A funny thing happened today. Something we can all learn from.
In the last week, I've been helping some folks at work do some performance testing and tuning with MySQL. One group's problem seems to be solved. The other, however, was running into pretty poor performance. Today one of them IM'd me (is that a verb now?) with some concern. He was seeing swapping on the machine. And it was really slow.
After being interrupted by a few phone calls, I asked how much memory was in the box. 5GB he tells me. Okay, that should be more than sufficient. At that point we talked about his memory settings in MySQL. He had a reasonably sized innodb_buffer_pool. I think it was 1.5GB or so.
After a bit of thinking, I realized that there was something really wacky going on. There had to be. He sent me the output of top and it showed that mysqld was indeed using about 1.4GB of RAM. Not much else. Hmm.
That blew my only theory. I figured that there were some other random memory intensive processes running on the box. But no, nothing.
It was at this point that I was completely out of ideas. The data made no sense, so he was clearly not telling me something. Not because he was hiding information, but he simply wasn't seeing it and I was mostly relying on his descriptions..
So I got a login on the machine... and found the problem in about 45 seconds.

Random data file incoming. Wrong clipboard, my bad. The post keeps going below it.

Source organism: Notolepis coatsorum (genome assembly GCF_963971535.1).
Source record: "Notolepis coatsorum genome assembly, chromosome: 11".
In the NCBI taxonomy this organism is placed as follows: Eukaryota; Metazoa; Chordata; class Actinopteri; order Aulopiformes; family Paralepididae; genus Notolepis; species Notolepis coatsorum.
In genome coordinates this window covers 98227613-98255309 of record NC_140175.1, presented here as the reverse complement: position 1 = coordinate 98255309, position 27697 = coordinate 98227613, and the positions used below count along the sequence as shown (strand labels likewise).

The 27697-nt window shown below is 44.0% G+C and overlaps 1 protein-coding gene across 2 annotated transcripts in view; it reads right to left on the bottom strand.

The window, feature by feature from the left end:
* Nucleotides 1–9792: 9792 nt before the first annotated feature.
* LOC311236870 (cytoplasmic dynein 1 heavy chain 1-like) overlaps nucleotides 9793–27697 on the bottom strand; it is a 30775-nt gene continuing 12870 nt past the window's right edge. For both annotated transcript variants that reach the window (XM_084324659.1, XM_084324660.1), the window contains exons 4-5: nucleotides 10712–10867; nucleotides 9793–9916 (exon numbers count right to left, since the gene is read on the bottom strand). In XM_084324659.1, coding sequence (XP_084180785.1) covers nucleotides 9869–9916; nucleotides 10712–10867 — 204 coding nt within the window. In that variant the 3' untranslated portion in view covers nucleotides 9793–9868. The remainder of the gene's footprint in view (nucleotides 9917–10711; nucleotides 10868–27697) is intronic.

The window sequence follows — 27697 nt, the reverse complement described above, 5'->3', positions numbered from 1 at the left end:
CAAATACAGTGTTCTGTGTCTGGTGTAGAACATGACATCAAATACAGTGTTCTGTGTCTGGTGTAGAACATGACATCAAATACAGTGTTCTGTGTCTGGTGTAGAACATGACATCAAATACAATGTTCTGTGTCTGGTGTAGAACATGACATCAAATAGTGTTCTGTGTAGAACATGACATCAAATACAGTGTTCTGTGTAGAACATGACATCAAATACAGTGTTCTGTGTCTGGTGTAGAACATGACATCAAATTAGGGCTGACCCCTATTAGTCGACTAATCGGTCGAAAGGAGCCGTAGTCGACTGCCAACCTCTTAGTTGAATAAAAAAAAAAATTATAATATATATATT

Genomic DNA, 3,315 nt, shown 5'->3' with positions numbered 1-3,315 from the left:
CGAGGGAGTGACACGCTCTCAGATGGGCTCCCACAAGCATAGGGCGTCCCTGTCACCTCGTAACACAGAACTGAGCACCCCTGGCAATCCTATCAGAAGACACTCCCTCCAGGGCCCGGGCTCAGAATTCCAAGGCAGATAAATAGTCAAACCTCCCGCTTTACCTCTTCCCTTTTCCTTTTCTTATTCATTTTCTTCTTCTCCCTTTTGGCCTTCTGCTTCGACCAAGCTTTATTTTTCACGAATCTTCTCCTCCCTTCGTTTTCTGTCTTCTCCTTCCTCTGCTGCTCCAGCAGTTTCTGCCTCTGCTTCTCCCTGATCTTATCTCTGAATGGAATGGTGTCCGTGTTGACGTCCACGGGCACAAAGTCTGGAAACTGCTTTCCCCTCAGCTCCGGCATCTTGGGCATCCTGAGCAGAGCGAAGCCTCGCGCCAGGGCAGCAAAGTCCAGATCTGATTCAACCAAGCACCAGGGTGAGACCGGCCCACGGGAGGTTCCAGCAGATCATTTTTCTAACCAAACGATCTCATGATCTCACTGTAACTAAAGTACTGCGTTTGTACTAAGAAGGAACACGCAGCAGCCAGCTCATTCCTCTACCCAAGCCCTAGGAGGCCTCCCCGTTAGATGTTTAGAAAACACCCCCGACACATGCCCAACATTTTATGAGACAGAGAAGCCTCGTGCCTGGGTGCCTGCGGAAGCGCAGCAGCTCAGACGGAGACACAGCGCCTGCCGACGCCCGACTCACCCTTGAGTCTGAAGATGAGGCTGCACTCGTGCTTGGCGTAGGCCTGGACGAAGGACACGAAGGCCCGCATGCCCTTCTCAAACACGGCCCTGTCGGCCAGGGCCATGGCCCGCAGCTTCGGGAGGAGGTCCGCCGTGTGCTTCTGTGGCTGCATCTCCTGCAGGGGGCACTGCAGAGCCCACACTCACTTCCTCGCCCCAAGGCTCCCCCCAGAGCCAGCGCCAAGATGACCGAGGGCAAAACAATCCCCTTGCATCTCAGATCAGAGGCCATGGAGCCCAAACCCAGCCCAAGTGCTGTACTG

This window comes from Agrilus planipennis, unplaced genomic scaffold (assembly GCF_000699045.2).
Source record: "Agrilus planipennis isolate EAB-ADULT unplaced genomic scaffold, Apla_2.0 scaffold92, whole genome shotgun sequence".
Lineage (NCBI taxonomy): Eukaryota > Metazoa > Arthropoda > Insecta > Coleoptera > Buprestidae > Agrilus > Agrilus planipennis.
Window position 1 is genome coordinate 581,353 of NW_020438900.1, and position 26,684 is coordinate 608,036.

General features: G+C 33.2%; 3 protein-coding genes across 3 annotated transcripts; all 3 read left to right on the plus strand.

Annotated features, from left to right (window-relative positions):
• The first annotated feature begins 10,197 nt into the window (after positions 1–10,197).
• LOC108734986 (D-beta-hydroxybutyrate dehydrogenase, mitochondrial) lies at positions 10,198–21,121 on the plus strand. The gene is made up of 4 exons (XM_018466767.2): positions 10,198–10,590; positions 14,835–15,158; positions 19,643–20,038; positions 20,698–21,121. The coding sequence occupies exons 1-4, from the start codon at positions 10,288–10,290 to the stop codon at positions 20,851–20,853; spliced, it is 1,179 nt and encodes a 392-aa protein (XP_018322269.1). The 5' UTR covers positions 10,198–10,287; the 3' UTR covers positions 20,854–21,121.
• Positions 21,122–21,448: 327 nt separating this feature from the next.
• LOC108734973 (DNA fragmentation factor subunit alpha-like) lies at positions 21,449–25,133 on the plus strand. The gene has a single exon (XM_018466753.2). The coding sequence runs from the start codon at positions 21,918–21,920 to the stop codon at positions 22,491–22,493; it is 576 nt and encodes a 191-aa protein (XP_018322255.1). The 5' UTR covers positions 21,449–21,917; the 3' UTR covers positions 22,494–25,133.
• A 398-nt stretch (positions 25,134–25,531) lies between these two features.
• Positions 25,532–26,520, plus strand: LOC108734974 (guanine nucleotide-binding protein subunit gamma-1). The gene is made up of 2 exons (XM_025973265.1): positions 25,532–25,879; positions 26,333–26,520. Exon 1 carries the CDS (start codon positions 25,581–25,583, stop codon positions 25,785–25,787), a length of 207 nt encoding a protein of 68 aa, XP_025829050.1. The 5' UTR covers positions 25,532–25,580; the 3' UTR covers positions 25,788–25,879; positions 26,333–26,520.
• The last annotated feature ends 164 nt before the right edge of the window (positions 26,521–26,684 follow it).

The machine had 512MB (or 0.5GB) of RAM, not 5GB. It swapping because, really, that's what he had told it to do.
I started by verifying the basic assumptions. I looked at what processes were running, how much disk space was on the box, how much physical RAM it had, and... that was it. I was done.
(If you think I'm picking on this guy or making fun of him, you're going to completely miss the point, so stop now and leave no comments please.)
The Moral of the Story
We've all been there before. You know, things simply don't make a damned bit of sense when you're debugging some weird ass problem or piece of code. That's when you really need a second set of eyes, ears, or both.
A tactic I've used before (when facing many strange problems in my code) is to bug someone else to come over so that I can explain to them how it works. Four times out of five, as I'm explaining it I figure out the bug. The other one time? The guy (or gal) I'm explaining it to finds some really stupid, basic thing I'm doing wrong. (Like a misreading memory info.)
We all do this.
These sanity checks (or something like them) are vital to figuring out computer-related problems. And I'm sure they're just as critical in so many other detail-oriented pursuits: science, engineering, medicine, detective work, and so on.
The biggest problem that I seem to have with them is not doing them soon enough.
Are there other sanity check strategies you've found useful? I'd love to hear about 'em...
Posted by jzawodn at January 12, 2004 09:51 PM
Sanity checks usually work. About a quarter of my day at work is spent either bouncing sanity checks off my three coworkers, or being sanity-bounced by one of them.
But yeah, we also have that problem of banging our head against the wall far longer than necessary before just beginning the sanity checks.